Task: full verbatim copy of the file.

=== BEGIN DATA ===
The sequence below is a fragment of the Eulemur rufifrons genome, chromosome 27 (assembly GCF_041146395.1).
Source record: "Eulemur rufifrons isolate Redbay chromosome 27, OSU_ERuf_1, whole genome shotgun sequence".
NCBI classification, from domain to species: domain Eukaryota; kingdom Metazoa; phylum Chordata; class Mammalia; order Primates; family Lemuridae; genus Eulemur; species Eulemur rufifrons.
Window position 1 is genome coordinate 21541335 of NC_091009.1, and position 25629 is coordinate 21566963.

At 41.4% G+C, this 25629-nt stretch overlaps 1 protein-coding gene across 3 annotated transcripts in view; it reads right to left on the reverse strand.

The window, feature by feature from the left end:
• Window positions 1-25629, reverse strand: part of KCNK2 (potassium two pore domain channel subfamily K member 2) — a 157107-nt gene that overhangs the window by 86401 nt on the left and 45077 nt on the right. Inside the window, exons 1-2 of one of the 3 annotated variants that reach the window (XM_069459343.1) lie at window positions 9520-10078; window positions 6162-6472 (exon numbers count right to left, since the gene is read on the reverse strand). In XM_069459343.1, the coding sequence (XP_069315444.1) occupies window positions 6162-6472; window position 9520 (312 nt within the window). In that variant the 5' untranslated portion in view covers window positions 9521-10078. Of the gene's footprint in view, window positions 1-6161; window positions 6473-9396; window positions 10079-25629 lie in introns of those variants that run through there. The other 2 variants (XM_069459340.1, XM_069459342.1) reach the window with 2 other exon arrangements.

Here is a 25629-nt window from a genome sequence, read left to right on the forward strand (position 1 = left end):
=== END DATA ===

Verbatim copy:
The sequence below is a fragment of the Eulemur rufifrons genome, chromosome 27 (assembly GCF_041146395.1).
Source record: "Eulemur rufifrons isolate Redbay chromosome 27, OSU_ERuf_1, whole genome shotgun sequence".
NCBI classification, from domain to species: domain Eukaryota; kingdom Metazoa; phylum Chordata; class Mammalia; order Primates; family Lemuridae; genus Eulemur; species Eulemur rufifrons.
Window position 1 is genome coordinate 21541335 of NC_091009.1, and position 25629 is coordinate 21566963.

At 41.4% G+C, this 25629-nt stretch overlaps 1 protein-coding gene across 3 annotated transcripts in view; it reads right to left on the reverse strand.

The window, feature by feature from the left end:
• Window positions 1-25629, reverse strand: part of KCNK2 (potassium two pore domain channel subfamily K member 2) — a 157107-nt gene that overhangs the window by 86401 nt on the left and 45077 nt on the right. Inside the window, exons 1-2 of one of the 3 annotated variants that reach the window (XM_069459343.1) lie at window positions 9520-10078; window positions 6162-6472 (exon numbers count right to left, since the gene is read on the reverse strand). In XM_069459343.1, the coding sequence (XP_069315444.1) occupies window positions 6162-6472; window position 9520 (312 nt within the window). In that variant the 5' untranslated portion in view covers window positions 9521-10078. Of the gene's footprint in view, window positions 1-6161; window positions 6473-9396; window positions 10079-25629 lie in introns of those variants that run through there. The other 2 variants (XM_069459340.1, XM_069459342.1) reach the window with 2 other exon arrangements.

Here is a 25629-nt window from a genome sequence, read left to right on the forward strand (position 1 = left end):